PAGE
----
Temperature increases from global warming will occur simultaneously with [CO2] increases, and the interaction has been suggested by a number of researchers (e.g. Idso et al., 1987) to be beneficial. In a number of species, the response of vegetative growth to CO2 enrichment increases with temperature

(Boote et al., 1997 and references cited therein), presumably because the plants are better able to utilize additional carbohydrate when growth rates are more rapid and this minimizes downward acclimation to [CO2] (Wolfe et al., 1998).

The upper range for the stimulation of [CO2] response with elevated temperature response has been reported as high as 34°C and as low as 26/20°C (Boote et al., 1997 and references cited therein). In a study of four crops in the UK - wheat (Triticum aestivum L.), onion, carrot and cauliflower -Wheeler et al. (1996) found that wheat yield gains from an increase in [CO2] to about 700 |mmol mol-1 were offset by mean seasonal temperatures of only 1.0 and 1.8°C warmer in each of 2 years. Temperature increases of 2.8 and 6.9°C in two onion cultivars was required to offset the yield gains at [CO2] of 560 |mmol mol-1. Of the four crops studied, larger yield increases in high [CO2] were observed in crop species with higher harvest indices in current climates. Warmer temperatures reduced the duration of crop growth, and hence yield, of determinate crops such as winter wheat and onion. However, yield of carrot, which is an indeterminate crop, increased progressively with temperature over the range used in the study (Wheeler et al., 1996).

In two onion cultivars (also grown in the UK), Daymond et al. (1996) found that an increase in bulb yield due to a rise in [CO2] from 374 to 532 |mmol mol-1 was offset by a temperature warming of 8.5-10.9°C in one cultivar but only a 4.0-5.8°C increase in another cultivar. They suggested that the difference in cultivar responses was due to the temperature-sensitive cultivar (i.e. requiring only a 4.0-5.8°C temperature increase to offset [CO2] increases) being a short-season type. Thus, global climatic change may affect relative cultivar performance, and with altered [CO2] and temperatures additional cultivar trials may be required.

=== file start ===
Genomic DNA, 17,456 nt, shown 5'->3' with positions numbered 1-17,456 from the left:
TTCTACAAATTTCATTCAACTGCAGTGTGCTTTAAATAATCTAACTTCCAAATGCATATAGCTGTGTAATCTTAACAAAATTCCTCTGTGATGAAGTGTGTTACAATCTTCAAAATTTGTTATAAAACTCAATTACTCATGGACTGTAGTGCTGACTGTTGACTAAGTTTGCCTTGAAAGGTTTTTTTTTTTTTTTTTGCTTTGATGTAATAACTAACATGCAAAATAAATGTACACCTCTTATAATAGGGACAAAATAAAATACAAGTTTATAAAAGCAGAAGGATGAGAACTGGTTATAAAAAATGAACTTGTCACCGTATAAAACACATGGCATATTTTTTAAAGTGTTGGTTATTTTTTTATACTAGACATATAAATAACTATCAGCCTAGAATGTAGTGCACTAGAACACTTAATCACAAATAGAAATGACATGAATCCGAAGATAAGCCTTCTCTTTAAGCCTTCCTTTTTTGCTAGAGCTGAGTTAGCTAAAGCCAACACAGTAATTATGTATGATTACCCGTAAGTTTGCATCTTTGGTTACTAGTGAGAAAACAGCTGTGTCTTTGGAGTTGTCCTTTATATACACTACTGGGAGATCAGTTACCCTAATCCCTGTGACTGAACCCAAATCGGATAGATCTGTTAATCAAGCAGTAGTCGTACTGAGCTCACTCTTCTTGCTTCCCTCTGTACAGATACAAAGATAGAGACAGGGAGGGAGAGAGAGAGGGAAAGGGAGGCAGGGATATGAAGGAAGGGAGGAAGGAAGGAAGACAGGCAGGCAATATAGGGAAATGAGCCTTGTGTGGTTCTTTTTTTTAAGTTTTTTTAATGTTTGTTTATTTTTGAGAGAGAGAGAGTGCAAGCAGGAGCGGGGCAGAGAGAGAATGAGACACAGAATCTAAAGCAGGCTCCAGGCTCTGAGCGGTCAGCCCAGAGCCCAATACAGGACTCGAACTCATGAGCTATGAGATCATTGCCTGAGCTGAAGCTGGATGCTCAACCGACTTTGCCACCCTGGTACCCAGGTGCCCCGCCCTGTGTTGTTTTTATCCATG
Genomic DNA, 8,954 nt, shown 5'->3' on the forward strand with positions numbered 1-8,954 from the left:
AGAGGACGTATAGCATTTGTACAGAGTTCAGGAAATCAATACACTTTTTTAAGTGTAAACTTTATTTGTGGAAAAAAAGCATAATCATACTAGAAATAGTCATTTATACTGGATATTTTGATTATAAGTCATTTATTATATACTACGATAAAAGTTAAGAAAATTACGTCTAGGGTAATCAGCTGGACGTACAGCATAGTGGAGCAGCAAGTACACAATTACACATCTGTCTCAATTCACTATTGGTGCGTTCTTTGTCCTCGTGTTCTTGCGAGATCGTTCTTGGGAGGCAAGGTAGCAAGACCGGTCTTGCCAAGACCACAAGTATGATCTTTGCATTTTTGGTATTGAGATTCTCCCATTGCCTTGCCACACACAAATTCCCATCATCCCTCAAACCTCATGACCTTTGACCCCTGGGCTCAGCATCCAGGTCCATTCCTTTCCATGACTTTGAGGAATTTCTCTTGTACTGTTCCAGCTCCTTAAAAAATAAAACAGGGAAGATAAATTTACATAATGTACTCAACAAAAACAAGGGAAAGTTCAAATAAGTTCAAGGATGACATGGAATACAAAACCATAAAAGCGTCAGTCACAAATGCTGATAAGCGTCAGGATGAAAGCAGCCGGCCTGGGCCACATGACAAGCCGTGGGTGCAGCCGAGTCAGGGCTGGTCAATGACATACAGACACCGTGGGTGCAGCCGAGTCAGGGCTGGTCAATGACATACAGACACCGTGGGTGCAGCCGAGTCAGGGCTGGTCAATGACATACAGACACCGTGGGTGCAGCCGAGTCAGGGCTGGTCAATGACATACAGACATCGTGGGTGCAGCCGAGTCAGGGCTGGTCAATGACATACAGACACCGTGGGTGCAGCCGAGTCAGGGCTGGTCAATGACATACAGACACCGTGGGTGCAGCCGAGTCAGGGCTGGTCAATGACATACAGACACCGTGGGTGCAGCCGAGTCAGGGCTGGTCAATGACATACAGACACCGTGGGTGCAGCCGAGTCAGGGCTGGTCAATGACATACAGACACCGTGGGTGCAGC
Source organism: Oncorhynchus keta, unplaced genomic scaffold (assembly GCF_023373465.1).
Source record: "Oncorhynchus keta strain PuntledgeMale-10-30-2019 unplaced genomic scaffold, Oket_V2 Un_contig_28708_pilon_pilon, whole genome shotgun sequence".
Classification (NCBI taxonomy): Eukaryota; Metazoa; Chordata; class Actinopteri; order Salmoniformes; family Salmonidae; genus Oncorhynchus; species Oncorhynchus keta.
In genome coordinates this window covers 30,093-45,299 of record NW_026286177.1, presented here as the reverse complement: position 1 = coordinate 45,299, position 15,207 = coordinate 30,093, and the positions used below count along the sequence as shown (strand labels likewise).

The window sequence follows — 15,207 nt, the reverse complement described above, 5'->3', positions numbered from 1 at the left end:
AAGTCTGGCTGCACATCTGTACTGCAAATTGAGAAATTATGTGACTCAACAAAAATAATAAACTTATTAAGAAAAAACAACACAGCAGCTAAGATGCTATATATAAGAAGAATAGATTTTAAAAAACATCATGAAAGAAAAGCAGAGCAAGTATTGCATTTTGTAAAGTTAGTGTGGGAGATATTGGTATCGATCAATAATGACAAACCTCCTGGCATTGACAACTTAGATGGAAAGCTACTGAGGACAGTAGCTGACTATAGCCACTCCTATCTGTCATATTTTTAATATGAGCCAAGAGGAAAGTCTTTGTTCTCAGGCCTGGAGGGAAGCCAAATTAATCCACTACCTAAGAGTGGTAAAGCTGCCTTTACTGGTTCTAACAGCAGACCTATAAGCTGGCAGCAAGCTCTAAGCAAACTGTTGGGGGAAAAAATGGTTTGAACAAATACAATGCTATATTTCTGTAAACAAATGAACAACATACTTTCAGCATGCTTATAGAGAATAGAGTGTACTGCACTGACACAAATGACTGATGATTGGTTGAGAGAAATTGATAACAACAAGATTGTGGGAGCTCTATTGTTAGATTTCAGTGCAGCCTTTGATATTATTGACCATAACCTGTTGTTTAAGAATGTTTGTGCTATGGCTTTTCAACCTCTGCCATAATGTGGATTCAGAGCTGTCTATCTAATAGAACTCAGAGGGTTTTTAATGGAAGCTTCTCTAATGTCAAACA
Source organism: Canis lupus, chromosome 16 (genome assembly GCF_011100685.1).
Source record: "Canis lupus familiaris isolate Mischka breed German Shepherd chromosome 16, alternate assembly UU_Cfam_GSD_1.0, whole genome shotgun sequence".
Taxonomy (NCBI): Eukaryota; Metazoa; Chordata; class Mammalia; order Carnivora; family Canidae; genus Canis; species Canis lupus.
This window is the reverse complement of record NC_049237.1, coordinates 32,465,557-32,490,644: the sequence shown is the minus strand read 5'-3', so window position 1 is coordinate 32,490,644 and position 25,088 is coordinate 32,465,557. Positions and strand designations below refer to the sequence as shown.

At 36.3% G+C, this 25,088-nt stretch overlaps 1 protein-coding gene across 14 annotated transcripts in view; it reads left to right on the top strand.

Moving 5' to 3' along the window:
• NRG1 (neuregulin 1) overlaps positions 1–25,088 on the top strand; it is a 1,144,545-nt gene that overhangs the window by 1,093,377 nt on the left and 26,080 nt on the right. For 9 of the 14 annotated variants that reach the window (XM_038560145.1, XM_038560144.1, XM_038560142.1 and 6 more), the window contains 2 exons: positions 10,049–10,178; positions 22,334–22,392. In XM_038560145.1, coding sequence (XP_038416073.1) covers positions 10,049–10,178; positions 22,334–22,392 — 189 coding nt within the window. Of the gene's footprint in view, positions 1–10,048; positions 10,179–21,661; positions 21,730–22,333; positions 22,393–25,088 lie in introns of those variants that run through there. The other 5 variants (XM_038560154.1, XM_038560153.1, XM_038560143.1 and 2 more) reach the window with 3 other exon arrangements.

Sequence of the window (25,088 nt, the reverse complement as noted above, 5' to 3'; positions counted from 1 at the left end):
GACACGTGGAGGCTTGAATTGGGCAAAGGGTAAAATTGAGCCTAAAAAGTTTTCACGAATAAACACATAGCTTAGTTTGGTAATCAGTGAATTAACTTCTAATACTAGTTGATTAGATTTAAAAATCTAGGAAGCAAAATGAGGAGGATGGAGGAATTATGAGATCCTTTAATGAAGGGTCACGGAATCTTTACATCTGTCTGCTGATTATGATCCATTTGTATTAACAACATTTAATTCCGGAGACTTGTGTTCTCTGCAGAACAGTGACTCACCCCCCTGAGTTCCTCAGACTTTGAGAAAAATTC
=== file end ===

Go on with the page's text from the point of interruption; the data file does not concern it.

Stomatal closure from high [CO2] may reduce water losses, thereby decreasing the adverse effects of increased transpiration at higher temperatures. In addition, this closure protected photosynthesis from the effects of ozone (Reid and Fiscus, 1998) and possibly other pollutants (Allen, 1990). On the other hand, transpiration also has a cooling effect on leaf temperature. If transpirational cooling is reduced, leaves could become more vulnerable to heat stress.

Beneficial effects of elevated [CO2] may not carry over to yields in all crops. Mitchell et al. (1993) found that a 4°C increase in temperature decreased wheat yield significantly, whether grown in elevated [CO2] or not. Similar results were seen by Nair and Peet in tomato (unpublished data) and in potatoes (see section 10.3.1). In cauliflower (Wheeler et al., 1995), no interaction between [CO2] and temperature on total biomass was detected in final harvests. The total dry weight of plants grown at 531 |mmol CO2 mol-1 was 34% greater than from those grown at 328 |mmol mol-1, whereas a 1°C rise reduced dry weight by 6%. Boote et al. (1997) concluded that in a number of crops (including rice, wheat and soybean), high temperature damage on reproductive growth is not offset by CO2 enrichment. This was despite predictions based on the beneficial effects of CO2 enrichment on vegetative growth at high temperatures.

To the extent that global warming increases the frost-free period, more warm-season crops could presumably be grown in northern areas. If springtime temperatures increase, farmers may plant earlier, and/or at higher altitudes and latitudes. Such plantings will be exposed to similar risks of chilling and frost as in their current production areas. Effects of elevated [CO2] on low-temperature tolerance are poorly understood: some reports indicate that high [CO2] mitigates (Boese et al., 1997) while others report that it increases low-temperature sensitivity (Lutze et al., 1998).

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